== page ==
The mia U is priced at EUR 23,879 (US$32,064) for the 8kWh version, before any green incentives are taken off. It will cost an extra EUR 3,773 (US$5,066) to upgrade to the 12kWh battery pack.
The other two models in the current range are aimed more at non-professional use. The mia L is the same length as the U but has bench type seating behind the driver capable of comfortably seating three passengers, with those with a window seat being particularly spoiled for leg room thanks the central driving position. Like the commercial vehicle, the L also benefits from lateral sliding doors that gives it an outward appearance of a shrunken-down Peugeot 1006.
There's nearly 15 cubic feet (420 liters) of storage at the back. The 8kWh version weighs 1,732.8 pounds (786 kg), which increases to 1,843 pounds (836 kg) for the 12kWh model. Passenger seats are fitted with an ISOFIX system for attaching child seats, and there's a three-point safety belt on all seats. Other safety features include ABS and Active Brake Assist as standard to help with emergency stopping, a central airbag for the driver and central locking for the doors and trunk.
The mia L carries a price tag of EUR 25,974 (US$34,877) for an 8kWh version, before incentives, with the higher capacity battery pack adding the same amount to the cost as with the mia U.
The remaining bare-bones electric vehicle in a range that's said to have proudly and unpretentiously turned its back on a market where extreme power and good looks are king, is the standard mia. Its length of 9.4 feet (2.87 meters) and tight turning circle of 14 feet (4.5 meters) makes it quite the parking and maneuvering performer. It weighs just 1,686.5 pounds (765 kg) with the 8kWh battery pack on board and 1,796.7 pounds (815 kg) with the larger capacity pack, and has just over 9 cubic feet (260 liters) of storage space at the back.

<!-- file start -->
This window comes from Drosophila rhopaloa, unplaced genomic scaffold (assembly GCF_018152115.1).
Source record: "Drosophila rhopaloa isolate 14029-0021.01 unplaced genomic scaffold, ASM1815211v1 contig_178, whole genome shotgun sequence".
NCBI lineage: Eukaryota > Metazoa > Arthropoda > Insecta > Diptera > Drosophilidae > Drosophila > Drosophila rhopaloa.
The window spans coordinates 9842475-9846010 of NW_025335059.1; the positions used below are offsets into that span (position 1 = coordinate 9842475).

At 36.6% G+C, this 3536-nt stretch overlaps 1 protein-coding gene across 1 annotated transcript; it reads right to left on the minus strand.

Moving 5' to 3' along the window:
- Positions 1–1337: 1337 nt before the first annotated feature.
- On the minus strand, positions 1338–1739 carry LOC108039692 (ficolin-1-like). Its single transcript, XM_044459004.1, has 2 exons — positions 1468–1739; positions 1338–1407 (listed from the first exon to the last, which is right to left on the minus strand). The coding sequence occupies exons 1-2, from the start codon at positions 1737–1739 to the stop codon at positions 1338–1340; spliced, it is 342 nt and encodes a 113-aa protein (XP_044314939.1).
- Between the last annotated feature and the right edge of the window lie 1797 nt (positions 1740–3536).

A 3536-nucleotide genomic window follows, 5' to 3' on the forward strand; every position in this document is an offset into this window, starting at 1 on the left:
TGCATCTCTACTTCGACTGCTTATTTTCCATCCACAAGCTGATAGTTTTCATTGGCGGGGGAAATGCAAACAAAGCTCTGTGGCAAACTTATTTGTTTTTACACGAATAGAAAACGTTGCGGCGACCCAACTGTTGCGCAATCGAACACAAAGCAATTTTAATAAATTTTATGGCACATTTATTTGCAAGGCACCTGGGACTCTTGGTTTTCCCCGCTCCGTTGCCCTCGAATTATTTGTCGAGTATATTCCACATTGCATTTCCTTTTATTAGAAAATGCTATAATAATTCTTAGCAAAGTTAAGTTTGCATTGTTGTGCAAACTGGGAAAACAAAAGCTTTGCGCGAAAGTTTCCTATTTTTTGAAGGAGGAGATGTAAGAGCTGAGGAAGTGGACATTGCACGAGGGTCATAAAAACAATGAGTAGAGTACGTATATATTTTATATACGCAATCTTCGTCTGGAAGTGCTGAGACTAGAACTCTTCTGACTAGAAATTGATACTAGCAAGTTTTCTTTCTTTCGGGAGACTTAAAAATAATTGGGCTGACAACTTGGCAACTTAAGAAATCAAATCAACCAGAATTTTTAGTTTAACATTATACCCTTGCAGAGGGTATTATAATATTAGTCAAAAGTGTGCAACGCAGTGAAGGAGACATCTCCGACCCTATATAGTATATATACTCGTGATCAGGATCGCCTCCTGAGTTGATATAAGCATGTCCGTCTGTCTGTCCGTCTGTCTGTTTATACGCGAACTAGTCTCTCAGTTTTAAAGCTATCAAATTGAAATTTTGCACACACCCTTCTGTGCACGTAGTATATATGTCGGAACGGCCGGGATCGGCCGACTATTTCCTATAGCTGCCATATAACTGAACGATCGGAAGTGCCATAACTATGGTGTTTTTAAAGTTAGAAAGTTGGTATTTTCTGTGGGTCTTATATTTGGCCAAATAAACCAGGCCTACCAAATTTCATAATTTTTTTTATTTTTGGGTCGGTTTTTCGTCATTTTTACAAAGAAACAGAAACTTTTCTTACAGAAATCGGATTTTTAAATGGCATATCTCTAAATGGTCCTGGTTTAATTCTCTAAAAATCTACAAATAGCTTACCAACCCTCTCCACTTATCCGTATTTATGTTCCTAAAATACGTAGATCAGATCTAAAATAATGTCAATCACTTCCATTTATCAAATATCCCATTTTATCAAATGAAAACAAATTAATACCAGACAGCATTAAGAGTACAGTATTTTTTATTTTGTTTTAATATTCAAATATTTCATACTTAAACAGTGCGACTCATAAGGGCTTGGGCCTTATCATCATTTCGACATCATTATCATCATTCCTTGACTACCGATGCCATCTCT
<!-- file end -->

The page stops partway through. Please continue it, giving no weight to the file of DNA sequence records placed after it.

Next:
There are two passenger seats behind the central driver but like the other models, it benefits from those sliding side doors and features a bowed floor and roof to make it easier to get in and out.
The mia standard will cost EUR 24,927 (US$33,469) for the 8kWh version, without any eco bonuses being taken off, and there's the same extra charge for an improved battery life as with the other models.
This economical urban vehicle concept was originally developed for contract vehicle production company Heuliez, by Patrick Largeau. In July 2010 the newly-formed French/German company mia electric took over the electric division of Heuliez, which had previously been involved in the production of electric versions of the Peugeot 106 and Citroen Saxo, and gave the car a new identity.
The modern assembly line at Cerizay, in the west of France, began commercial production of the mia range in June 2011, but didn't enter the consumer marketplace until September. The factory is now reported to be capable of churning out around 1,000 mia vehicles per month. The mia has already been adopted by local authorities in the French cities of Angoulême, La Rochelle and Nice for employee car share schemes.
The mia range, including an exclusive miaparis model, will feature at the 82nd Geneva International Motor Show from 8 to 18 March, before hopping over the English Channel in May to go on sale in the UK. These electric vehicles have just qualified for the government's Plug-In Car and Van grants, which could cut up to GBP 5,000 (US$7,927) off the cost of purchase of a mia car and up to GBP 8,000 (US$12,683) off the cost of a mia van.
Source: mia electricShare